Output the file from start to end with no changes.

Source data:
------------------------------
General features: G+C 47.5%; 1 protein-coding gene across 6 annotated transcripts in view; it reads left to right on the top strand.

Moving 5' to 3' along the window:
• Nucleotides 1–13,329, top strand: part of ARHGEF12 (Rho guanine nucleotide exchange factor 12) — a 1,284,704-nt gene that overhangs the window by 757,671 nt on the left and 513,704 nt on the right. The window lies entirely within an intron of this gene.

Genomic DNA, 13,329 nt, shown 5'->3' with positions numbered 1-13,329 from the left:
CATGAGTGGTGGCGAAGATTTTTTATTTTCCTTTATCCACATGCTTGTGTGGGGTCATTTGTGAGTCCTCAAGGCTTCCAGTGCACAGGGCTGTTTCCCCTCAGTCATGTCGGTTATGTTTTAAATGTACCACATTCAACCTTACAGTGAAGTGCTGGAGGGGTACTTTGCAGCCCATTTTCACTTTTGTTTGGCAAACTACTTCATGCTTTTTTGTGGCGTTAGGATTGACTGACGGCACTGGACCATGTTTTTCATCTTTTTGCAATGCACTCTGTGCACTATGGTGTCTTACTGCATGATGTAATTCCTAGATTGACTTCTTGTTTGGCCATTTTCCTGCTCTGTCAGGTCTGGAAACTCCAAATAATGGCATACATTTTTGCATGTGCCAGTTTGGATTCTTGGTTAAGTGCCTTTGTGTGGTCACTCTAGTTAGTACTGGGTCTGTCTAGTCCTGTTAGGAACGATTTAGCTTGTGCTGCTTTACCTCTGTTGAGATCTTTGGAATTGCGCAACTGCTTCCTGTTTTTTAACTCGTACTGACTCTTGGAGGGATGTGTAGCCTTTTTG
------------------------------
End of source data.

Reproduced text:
General features: G+C 47.5%; 1 protein-coding gene across 6 annotated transcripts in view; it reads left to right on the top strand.

Moving 5' to 3' along the window:
• Nucleotides 1–13,329, top strand: part of ARHGEF12 (Rho guanine nucleotide exchange factor 12) — a 1,284,704-nt gene that overhangs the window by 757,671 nt on the left and 513,704 nt on the right. The window lies entirely within an intron of this gene.

Genomic DNA, 13,329 nt, shown 5'->3' with positions numbered 1-13,329 from the left:
CATGAGTGGTGGCGAAGATTTTTTATTTTCCTTTATCCACATGCTTGTGTGGGGTCATTTGTGAGTCCTCAAGGCTTCCAGTGCACAGGGCTGTTTCCCCTCAGTCATGTCGGTTATGTTTTAAATGTACCACATTCAACCTTACAGTGAAGTGCTGGAGGGGTACTTTGCAGCCCATTTTCACTTTTGTTTGGCAAACTACTTCATGCTTTTTTGTGGCGTTAGGATTGACTGACGGCACTGGACCATGTTTTTCATCTTTTTGCAATGCACTCTGTGCACTATGGTGTCTTACTGCATGATGTAATTCCTAGATTGACTTCTTGTTTGGCCATTTTCCTGCTCTGTCAGGTCTGGAAACTCCAAATAATGGCATACATTTTTGCATGTGCCAGTTTGGATTCTTGGTTAAGTGCCTTTGTGTGGTCACTCTAGTTAGTACTGGGTCTGTCTAGTCCTGTTAGGAACGATTTAGCTTGTGCTGCTTTACCTCTGTTGAGATCTTTGGAATTGCGCAACTGCTTCCTGTTTTTTAACTCGTACTGACTCTTGGAGGGATGTGTAGCCTTTTTG